PENNER: Well, that is really an interesting question because – I'm going to give you an example of what we're talking about. A while back, during one of the town hall meetings, a supporter of President Obama's desire to have an overhaul asked people, did they – how did they feel about any form of government run healthcare? And nearly everybody in that group said they did. And then this was Representative Green of Texas, he asked how many of those present were on Medicare. Almost half raised their hands. So people who don't know that Medicare is a government problem (sic) probably aren't reacting to what the president is actually proposing.

CAVANAUGH: I think you mean program.

PENNER: What did I say?


PENNER: Oh, I said – I meant, yes, of course, program. And so this may have something to do with it. To sort out the truth from all the many realities that are being provided to people takes a lot of work, and some people just react emotionally. So I think you're right. I think, you know, the poor would benefit because in some way healthcare or that coverage that is not available to those segments of the community would be part of whatever legislation comes forth.

CAVANAUGH: And let's trace from just one of our callers, Rebecca called and said that she has a disabled child and she's concerned that that child will not get the proper care because of what she's heard about so-called death panels in this new healthcare legislation. And her concern for her child is legitimate but, basically, what you have been saying and what has been in most of the press is that the fact of the matter is, there is no such provision in any bill being considered by the U.S. Congress. There is no – There is nothing in there at all that would ration healthcare or have any kind of a panel that would decide if you would get healthcare.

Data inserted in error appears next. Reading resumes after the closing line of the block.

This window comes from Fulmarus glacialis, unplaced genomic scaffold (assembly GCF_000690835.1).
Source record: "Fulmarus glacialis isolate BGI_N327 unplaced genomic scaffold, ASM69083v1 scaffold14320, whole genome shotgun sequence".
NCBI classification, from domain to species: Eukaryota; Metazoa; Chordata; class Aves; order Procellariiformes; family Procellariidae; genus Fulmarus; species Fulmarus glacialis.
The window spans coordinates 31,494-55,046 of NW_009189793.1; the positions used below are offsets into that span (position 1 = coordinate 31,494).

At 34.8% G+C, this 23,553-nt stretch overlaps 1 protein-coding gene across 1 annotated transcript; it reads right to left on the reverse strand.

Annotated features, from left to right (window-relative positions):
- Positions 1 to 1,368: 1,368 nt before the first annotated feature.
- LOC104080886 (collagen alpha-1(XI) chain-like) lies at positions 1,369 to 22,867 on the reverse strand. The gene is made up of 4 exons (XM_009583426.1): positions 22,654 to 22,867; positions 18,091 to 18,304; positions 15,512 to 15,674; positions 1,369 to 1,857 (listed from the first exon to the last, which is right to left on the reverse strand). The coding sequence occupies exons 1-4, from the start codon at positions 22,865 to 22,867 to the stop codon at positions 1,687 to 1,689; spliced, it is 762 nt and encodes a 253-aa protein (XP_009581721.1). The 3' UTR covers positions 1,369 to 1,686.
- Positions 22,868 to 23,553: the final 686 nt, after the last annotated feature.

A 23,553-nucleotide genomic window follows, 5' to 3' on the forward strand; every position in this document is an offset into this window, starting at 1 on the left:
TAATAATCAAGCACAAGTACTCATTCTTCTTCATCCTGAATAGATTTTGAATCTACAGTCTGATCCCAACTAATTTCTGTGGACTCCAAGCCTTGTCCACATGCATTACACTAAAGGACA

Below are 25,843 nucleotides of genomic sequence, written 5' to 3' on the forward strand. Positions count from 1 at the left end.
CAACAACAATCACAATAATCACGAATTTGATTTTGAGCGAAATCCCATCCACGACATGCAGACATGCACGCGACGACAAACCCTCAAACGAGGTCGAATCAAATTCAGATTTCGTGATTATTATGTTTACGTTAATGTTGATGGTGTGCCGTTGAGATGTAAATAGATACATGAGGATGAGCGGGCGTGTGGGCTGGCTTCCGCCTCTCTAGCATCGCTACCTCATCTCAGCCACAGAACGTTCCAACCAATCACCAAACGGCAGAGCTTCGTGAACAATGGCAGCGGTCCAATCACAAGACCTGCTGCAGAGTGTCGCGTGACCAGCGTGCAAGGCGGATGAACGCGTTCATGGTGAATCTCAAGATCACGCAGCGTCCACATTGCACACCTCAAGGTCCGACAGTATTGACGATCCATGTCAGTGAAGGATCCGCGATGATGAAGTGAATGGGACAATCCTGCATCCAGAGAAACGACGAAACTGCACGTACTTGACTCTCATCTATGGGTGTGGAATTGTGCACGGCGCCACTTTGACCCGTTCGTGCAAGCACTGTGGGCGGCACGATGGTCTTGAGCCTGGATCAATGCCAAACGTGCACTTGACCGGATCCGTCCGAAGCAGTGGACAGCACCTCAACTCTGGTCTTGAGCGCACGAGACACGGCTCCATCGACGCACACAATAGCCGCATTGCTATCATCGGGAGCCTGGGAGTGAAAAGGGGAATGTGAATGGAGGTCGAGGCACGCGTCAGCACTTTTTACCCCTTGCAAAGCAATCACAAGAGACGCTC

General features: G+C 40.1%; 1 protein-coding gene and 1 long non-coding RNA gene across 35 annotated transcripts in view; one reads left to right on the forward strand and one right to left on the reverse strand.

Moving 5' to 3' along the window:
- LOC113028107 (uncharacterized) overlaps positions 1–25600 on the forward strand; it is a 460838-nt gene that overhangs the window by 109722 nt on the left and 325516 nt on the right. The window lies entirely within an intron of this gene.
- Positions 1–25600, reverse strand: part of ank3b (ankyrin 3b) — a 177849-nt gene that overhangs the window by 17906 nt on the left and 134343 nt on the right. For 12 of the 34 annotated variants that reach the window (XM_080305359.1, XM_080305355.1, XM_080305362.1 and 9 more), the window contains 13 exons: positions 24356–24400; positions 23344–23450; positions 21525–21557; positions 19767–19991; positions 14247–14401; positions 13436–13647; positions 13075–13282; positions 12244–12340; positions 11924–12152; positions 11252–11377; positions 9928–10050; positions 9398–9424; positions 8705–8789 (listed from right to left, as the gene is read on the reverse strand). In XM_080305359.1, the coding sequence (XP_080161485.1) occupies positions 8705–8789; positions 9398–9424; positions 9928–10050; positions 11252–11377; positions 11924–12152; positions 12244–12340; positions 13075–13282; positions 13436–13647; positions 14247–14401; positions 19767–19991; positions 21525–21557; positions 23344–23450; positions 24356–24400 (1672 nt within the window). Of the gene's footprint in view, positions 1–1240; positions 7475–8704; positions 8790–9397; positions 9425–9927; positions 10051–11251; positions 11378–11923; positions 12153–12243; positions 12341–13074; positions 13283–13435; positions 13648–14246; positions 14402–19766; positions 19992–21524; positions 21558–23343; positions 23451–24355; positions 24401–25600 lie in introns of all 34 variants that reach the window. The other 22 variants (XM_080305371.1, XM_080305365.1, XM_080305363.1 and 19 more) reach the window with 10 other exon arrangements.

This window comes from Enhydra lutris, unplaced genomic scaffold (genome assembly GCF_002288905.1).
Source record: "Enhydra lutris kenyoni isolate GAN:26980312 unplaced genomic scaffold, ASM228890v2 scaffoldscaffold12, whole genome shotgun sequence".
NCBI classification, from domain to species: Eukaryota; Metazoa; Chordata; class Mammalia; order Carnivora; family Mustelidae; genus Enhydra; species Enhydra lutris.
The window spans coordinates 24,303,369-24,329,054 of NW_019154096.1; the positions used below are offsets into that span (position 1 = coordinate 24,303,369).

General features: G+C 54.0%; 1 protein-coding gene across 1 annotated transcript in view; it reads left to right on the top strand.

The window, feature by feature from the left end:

PENNER: Okay, let me say this. This is not new. The specter of government-sponsored, forced euthanasia was raised right after Obama won the election. The Washington Times raised it, and that was before healthcare reform legislation was even drafted. Let me tell you about that editorial. The newspaper reminded its readers of the Nazi Germany program which targeted children and adults with disabilities and anyone was subject to execution who was blind, deaf, senile, retarded. The editorial worried about whether the new team at the White House would follow a similar program. It wrote about concerns about Obama's abortion rights philosophy. And then from the American Spectator, it said reducing healthcare costs under Obama's plan, after all, counts as an economic stimulus, too. Controlling life, controlling costs, controlling death. So there it was; it was laid out even before one single healthcare proposal was on the table.